Canada is one of the leaders in a multitude of policies on a global stage. We often pride ourselves on our environmental and social beliefs, welcoming to immigration and our almost nauseating politeness and political correctness. Despite these positive attributes Canada can do much more to improve it’s overall sustainability in Landscaping, Farming, Energy, and Industry and Environmental protection. A country as vast as Canada with seemingly endless natural resources has a number of challenges and strengths to play off of, striking a balance between economic and environmental preservation are at the forefront of discussion in recent years, most notably the newly approved pipeline projects, which put profit before the environment.
Sustainable Business Practices
Sustainable business practice refers to companies which do not put profit before the well-being of the environment nor the health of their employees or the community. Click here to see an example of a landscaping company located in Vancouver which shares these values. They believe that treating their employees fairly goes a long way in creating a positive work environment. Additionally, they often encourage sustainable landscaping practices for their clients. Rather than planting a shrub which is not native to the location and would require an abundance of additional care and attention, the commercial landscaping company encourages native trees. They suggest that their clients use less fresh water and have used items like rain collection barrels to help offset some of their water usage.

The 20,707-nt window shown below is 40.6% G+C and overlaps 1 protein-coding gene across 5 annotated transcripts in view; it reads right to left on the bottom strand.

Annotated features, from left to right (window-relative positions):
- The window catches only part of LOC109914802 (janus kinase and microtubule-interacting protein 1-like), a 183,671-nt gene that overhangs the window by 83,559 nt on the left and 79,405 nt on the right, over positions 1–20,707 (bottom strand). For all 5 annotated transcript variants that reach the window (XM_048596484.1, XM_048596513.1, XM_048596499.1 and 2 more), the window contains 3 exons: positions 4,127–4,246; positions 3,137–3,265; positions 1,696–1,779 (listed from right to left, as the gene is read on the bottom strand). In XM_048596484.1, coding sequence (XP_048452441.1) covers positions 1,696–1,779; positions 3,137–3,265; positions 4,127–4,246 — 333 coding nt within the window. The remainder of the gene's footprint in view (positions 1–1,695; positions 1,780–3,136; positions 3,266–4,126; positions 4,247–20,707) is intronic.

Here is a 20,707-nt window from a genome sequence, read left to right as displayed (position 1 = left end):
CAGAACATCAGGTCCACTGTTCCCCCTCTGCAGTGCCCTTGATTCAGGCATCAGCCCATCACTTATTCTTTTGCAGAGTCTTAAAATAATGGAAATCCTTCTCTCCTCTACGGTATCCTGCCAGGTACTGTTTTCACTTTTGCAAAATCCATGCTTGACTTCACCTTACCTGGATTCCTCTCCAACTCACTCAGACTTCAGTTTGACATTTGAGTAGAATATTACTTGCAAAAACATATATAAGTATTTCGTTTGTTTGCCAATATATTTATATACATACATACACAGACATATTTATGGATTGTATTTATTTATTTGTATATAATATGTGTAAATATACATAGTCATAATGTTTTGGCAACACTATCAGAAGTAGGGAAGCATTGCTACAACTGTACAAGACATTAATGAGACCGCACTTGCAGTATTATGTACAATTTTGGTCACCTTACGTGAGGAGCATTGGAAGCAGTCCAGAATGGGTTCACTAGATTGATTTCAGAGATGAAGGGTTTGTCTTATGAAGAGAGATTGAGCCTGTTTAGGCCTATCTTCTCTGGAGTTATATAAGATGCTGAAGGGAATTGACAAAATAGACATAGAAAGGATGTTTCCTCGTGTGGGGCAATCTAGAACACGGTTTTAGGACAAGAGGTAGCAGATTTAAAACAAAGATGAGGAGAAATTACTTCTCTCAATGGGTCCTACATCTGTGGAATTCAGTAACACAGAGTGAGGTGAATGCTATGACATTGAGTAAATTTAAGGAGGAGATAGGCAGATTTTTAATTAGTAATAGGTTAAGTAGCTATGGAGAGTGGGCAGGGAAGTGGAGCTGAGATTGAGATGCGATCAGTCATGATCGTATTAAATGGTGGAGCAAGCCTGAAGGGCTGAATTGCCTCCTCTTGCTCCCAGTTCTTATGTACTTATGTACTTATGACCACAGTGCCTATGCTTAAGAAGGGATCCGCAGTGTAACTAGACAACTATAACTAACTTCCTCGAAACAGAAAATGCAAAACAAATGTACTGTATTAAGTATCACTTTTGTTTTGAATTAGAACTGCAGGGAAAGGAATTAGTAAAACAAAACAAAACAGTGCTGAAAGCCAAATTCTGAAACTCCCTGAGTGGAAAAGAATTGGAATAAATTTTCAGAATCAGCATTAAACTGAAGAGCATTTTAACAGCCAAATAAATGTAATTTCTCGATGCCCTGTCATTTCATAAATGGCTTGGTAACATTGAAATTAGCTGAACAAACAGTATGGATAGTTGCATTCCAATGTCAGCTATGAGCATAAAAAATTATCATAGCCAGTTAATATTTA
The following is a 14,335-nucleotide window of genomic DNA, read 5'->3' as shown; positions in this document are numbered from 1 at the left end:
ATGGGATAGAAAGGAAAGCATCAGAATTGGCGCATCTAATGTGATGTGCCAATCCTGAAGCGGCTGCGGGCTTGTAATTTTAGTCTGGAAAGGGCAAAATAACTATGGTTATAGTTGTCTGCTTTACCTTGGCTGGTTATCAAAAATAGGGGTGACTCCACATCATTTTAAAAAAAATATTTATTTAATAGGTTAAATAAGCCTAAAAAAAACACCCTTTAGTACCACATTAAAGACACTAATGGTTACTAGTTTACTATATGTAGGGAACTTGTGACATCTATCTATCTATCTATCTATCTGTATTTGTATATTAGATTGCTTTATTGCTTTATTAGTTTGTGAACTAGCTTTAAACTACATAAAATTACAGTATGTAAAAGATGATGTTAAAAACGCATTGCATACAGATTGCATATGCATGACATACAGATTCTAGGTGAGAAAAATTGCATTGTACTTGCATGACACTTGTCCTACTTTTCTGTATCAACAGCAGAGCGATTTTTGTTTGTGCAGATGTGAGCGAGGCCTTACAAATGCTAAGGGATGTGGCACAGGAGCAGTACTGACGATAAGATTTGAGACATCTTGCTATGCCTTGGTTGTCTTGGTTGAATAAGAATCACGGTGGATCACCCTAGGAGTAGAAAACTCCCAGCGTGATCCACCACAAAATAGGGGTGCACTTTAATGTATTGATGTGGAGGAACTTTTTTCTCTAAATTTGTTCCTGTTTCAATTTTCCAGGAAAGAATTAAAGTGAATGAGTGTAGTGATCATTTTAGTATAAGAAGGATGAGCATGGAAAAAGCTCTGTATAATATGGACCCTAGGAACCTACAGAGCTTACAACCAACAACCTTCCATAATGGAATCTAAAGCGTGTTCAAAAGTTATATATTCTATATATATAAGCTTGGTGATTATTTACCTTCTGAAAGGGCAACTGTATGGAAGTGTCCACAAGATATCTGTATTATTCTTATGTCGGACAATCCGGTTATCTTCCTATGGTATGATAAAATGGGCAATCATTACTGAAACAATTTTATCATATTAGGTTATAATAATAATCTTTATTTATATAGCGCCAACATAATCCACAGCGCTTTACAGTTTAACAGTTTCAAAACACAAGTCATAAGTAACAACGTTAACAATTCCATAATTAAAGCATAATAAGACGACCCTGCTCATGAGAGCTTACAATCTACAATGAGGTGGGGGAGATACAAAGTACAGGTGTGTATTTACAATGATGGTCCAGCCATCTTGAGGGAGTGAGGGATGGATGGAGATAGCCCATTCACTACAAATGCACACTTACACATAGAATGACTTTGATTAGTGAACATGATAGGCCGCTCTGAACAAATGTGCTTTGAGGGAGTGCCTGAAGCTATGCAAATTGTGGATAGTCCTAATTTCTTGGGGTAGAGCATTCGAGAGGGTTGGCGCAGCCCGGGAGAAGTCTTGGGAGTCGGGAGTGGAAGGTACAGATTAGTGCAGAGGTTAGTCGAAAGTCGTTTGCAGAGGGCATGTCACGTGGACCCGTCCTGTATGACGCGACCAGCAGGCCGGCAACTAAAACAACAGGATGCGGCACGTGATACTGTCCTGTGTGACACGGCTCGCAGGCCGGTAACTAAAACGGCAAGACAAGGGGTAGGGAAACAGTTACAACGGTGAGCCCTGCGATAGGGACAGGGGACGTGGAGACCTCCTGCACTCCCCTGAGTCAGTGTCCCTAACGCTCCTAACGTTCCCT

Sustainable business, sometimes referred to as a green businesses, must include sustainable business practices in all of it’s business decisions. Focusing on environmentally friendly alternatives, these businesses tend to be much more conscious of their community and it’s long term health.
One of the major players in sustainable businesses is those which facilitate the use of renewable energies. Companies who install wind turbines, solar energy or geothermal energy are typically green businesses due to their company’s commitment to reducing CO2 levels.
Canada is ranked number 4 globally in production of renewable energy thanks mostly to it’s use of hydroelectric power. Roughly 64% of Canada’s energy comes from renewable resources, which places is roughly middle of the pack overall. The vast country has almost unlimited options to produce energy yet the majority of it comes from energy which is not overly environmentally friendly. Hydroelectric dams have a substantial impact on the environment and aren’t the ideal solution to the ever increasing energy production challenge. Beyond hydroelectricity Canada has not invested heavily enough in alternative technologies like solar, wind or ocean power. They also are slow moving in getting off of the dependency of fossil fuels.
Sweden recently set the bar by committing to becoming one of the first nations to be completely free of fossil fuels.
Germany has made a huge push toward renewable energy in the past decade, up to 78% of the country’s energy demands are met through solar power throughout the day. Western European countries as a whole have made a big push with their solar power, many offering subsidized incentives for residents to purchase solar panels individually for their houses.
Uruguay has managed to improve it’s renewable energy production without the use of subsidies.
China has gone from one of the biggest polluters to now one of the leaders towards green energy. Although China continues to pollute heavily with coal energy, it has been forced to adapt and change it’s methods due to the staggering pollution levels.